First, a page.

John Milton Cage Jr. (September 5, 1912, Los Angeles, California – August 12, 1992, New York City) was an American composer, most famous for his experiments with silence and background noise as musical expressions.
Zappa and John Cage
Zappa cited Cage among his favorite artists in Data For Sensitive or Critical-sensitive Position (1968).
Both Zappa and Cage are some of several artists to make a contribution to the album The Nova Convention (1979). Zappa was one of several celebrity fans and composers to be interviewed in The Revenge Of The Dead Indians, a documentary about John Cage. Zappa and Cage were also interviewed in the documentary Peefeeyatko.
Zappa paid homage to Cage on the tribute album A Chance Operation - The John Cage Tribute (1993).
Zappa about John Cage
"Stockhausen isn't really an influence. That is, I have some of his records but I don't play them much. Cage is a big influence. We've done a thing with voices, with talking, that is very like one of his pieces, except that of course in our piece the guys are talking about working in an airplane factory, or their cars."
In a 15 April 1991 radio interview with Charles Amirkhanian, Ode To Gravity - Frank Zappa: World Affairs Commentator, Zappa discussed the possibility of running for U.S. President and having John Cage and Noam Chomsky as cabinet members: "The only thing I'm worried about is that since John Cage is macro-biotic, he won't be available for the Cabinet now."
"The next thing that we're going to try is that I have an offer from the Frankfurt Festival in Germany for 1992, which, in part, is a celebration of John Cage's 80th birthday. Cage is going to be there; Stockhausen is going to be there; and they want me to be there with some of my music. One of the things I proposed to them is that they put the guys in this chamber ensemble called Ensemble Modern on a plane to L.A. for two weeks. I will train them, as I would my band, and build the piece for them." - Frank Zappa, quoted from Frank Zappa Makes A Jazz Noise, Interview in Down Beat, conducted by Michael Davis, July 1991.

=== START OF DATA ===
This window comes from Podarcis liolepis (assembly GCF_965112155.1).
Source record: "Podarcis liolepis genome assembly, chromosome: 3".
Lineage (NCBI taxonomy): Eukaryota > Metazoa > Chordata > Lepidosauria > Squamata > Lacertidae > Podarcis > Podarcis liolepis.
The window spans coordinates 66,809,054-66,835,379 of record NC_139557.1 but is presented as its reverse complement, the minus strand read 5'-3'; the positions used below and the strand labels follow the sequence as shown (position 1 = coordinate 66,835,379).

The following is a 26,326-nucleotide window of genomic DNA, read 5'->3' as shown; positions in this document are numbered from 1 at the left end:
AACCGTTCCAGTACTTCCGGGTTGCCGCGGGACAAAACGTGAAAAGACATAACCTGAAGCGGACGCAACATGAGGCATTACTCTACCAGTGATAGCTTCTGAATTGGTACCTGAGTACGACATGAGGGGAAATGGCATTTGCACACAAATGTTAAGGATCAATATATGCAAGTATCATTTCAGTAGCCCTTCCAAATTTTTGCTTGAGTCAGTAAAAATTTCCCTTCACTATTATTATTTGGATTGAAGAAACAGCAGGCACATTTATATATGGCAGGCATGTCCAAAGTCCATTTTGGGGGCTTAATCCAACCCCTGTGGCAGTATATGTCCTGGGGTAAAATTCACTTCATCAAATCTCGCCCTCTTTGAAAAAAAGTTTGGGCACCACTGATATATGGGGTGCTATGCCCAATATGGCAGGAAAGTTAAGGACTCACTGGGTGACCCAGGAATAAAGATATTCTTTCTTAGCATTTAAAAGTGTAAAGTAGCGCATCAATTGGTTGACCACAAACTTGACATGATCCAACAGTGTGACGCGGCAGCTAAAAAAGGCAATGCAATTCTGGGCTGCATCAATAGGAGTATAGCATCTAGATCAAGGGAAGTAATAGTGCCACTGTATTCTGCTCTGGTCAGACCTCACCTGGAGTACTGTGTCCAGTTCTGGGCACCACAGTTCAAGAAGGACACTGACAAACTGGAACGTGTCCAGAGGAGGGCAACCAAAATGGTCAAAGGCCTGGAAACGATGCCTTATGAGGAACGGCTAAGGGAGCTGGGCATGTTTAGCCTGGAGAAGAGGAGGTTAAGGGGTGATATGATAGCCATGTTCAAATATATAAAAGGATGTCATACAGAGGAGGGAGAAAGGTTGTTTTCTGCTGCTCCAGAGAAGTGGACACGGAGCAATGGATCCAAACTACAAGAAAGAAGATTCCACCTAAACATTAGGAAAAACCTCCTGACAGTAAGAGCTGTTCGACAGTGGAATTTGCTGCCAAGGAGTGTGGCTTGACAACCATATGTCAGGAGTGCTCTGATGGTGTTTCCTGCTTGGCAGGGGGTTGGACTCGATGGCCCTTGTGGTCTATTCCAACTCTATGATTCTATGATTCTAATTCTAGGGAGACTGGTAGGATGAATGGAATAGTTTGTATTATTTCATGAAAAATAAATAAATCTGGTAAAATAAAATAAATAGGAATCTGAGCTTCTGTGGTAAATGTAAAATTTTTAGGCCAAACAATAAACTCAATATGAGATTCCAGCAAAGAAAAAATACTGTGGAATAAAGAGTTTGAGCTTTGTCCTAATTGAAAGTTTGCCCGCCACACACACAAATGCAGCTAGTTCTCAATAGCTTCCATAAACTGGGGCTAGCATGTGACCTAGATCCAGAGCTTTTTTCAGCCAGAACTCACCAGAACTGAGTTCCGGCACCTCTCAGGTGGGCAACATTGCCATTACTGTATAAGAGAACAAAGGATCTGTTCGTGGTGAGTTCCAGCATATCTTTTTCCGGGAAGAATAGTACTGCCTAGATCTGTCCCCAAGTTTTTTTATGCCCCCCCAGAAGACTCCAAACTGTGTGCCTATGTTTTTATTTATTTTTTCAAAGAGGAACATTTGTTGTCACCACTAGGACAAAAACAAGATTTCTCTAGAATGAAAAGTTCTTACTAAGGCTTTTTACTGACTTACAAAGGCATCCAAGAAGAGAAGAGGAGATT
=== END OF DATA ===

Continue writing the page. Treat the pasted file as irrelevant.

"Any time you're dealing with the improvisational medium, you have to bow your head to John Cage, because he has to be the master of taking nothing and making something out of it. If you are going to improvise, you're always working in his territory. Which is not to say that the improvisations that we'll be doing will sound like John Cage compositions, but there is always that special element of chance that he's always dealt with." - Quoted from Frankfurt Press Conference 21.7.92, interview in T'Mershi Duween, issue #26, September 1992, by Axel Wünsch and Aad Hoogesteger.
Don Menn: What about some of the experimenters, like John Cage doing silence [a piece called 4'33" in which the performer makes no intentional sounds]?
Zappa: "I think that's an acquired taste. When I first learned of Cage's work, it seemed like the concept of it was far more entertaining than the audio result, but that could have just been a matter of the performances that were available on record at that time. Because even if you're going to be performing – well, silence is a bad example, but somebody with more abstract notations that require a conscious participation of willingness on the part of musicians to do something constructive in the piece. It's not often that you find musicians who like that idea and who will do a good job with it. I'm pretty sure that early recordings of Cage did not have willing accomplices." - Quoted from The Mother Of All Interviews (Part 2), 1992.